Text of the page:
[Beowulf] Considering BeeGFS for parallel file system
jburto2 at g.clemson.edu
Tue Mar 19 08:05:05 PDT 2019
We are also switching to BeeGFS from OrangeFS (PVFS2) for our HPC scratch
system and looking to expand its use. We set up an experimental scratch
system on older hardware and have been very pleased with the performance
and ease of use and administration. Metadata performance with a SSD MDT is
particularly good. We also have zfs-based NFS storage which is generally
used as cold storage. Generally, BeeGFS is a much faster, much better
BeeGFS is designed for high performance from parallel HPC applications.
It's architecturally very similar to Lustre. Think of it as Lustre-lite—It
does basically the same thing, doesn't have quite all the features of
Lustre, but also has less complexity and fewer headaches. It is very easy
to administer compared to Lustre, OrangeFS, and GPFS. It works well in
other applications, but parallel HPC is what it is designed for. If you are
looking for more of a ZFS replacement and are less concerned with parallel
performance, GlusterFS might be a better fit.
BeeGFS is open source, but not free software. You can get the source and
modify it for your own use, but you can't distribute the changes without
permission from ThinkParQ. There are also certain "enterprise" features
that you should have a support contract with ThinkParQ to use. They won't
prevent you from using them, but you are in violation of the license
agreement if you do. I make no guarantees, but the trend is that BeeGFS is
becoming more open, not less. A support contract is a good idea anyway and
contributes to the development of the project. Don't be a freeloader.
On Tue, Mar 19, 2019 at 12:49 AM Jan Wender <j.wender at web.de> wrote:
> I suggest also to read the license, because it is not a standard open
> source one. Depending on your situation this might not be an issue. As far
> as I remember:
> - As a service provider you need a xontract with Thinkparq to provide
> BeeGFS to others.
> - Thinkparq reserves for themselves the copyright on changes you perform
> in the source code.
> Just somw things to be aware of.
> In comparison, GPFS is totally closed source, but Lustre is GPL (or was
> it LGPL?).
> Cheerio, Jan
> Jan Wender - j.wender at web.de
> > Am 18.03.2019 um 20:32 schrieb Joshua Baker-LePain <
> joshua.bakerlepain at gmail.com>:
> >> On Mon, Mar 18, 2019 at 8:52 AM Will Dennis <wdennis at nec-labs.com>
> >> I am considering using BeeGFS for a parallel file system for one (and
> if successful, more) of our clusters here. Just wanted to get folks’
> opinions on that, and if there is any “gotchas” or better-fit solutions out
> there... The first cluster I am considering it for has ~50TB storage off a
> single ZFS server serving the data over NFS currently; looking to increase
> not only storage capacity, but also I/O speed. The cluster nodes that are
> consuming the storage have 10GbaseT interconnects, as does the ZFS server.
> As we are a smaller shop, want to keep the solution simple. BeeGFS was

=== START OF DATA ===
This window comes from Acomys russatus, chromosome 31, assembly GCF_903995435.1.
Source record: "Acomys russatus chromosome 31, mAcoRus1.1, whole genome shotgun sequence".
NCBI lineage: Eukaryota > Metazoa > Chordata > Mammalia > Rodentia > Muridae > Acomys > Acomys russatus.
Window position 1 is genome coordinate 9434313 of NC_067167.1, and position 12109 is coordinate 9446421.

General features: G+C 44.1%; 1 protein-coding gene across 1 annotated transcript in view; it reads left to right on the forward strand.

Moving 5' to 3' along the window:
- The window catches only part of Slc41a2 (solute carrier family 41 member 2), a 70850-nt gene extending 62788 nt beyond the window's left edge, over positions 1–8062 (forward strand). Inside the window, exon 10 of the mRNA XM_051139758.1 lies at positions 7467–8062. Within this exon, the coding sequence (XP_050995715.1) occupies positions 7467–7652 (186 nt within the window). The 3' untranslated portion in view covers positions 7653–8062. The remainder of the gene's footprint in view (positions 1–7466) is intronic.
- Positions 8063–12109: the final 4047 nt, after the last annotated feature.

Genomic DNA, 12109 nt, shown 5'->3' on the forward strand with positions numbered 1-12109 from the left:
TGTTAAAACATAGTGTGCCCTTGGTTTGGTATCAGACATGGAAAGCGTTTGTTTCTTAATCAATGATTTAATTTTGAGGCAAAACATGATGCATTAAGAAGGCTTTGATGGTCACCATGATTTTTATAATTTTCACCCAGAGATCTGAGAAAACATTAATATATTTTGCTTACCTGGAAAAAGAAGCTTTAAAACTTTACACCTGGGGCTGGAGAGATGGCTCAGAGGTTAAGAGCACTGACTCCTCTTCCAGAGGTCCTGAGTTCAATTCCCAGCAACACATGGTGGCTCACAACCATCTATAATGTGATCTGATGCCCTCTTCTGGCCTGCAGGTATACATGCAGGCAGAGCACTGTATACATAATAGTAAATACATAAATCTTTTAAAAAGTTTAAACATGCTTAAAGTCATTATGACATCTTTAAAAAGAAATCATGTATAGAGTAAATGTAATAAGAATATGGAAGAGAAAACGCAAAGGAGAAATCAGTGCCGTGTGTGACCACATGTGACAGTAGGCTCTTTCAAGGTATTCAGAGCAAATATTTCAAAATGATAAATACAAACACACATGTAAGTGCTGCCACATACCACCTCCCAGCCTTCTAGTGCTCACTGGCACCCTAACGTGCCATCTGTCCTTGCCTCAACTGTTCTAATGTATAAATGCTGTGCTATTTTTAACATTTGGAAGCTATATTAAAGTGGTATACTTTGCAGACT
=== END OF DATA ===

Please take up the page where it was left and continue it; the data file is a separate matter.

> recommended to me as a good solution off another list, and wanted to get
> people’s opinions off this list.
> > We're in the midst of migrating our cluster storage from a, err,
> > network appliance to BeeGFS. We currently have 4 storage servers (2
> > HA pairs) and 2 metadata servers (each running 4 metadata threads,
> > mirrored between the servers) serving 1.4PB of available space. As
> > configured, we've seen the system put out over 600,000 IOPS and
> > aggregrate read speeds of over 12,000MB/s. We're actually going to be
> > adding 6 more storage servers and 2 more metadata servers in the near
> > future. So, yeah, we're pretty happy with it. One rather nice
> > feature is the ability to see, at any point, which users and/or hosts
> > are generating the most load.
> > That being said, there are currently a few of gotchas/pain points:
> > 1) We're using ZFS under BeeGFS, and the storage servers are rather
> > cycle hungry. If you go that route, get boxes with lots of fast
> > cores.
> > 2) In previous versions, you could mix and match point releases
> > between servers and clients -- as long as the major version was the
> > same, you were fine. As of v7, that's no longer the case. IOW,
> > moving from 7.0 to 7.1 requires unmounting all the clients, shutting
> > down all the daemons, updating all the software, and then restarting
> > everything. Painful.
> > 3) Also as of v7, the mgmtd service is *critical*. Any communication
> > interruption to/from the mgmtd results in the clients immediately
> > hanging. And, unlike storage and metadata, there is currently no
> > mirroring/HA mechanism within BeeGFS for the mgmtd.
> > We do have a support contract and the folks from Thinkparq are
> > responsive. If you have more questions, please feel free to ask away.
> > --
> > Joshua Baker-LePain
> > QB3 Shared Cluster Sysadmin
> > UCSF
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OS and Storage Architect
Advanced Computing Infrastructure
Clemson University Computing and Information Technology
340 Computer Court
Anderson, SC 29625
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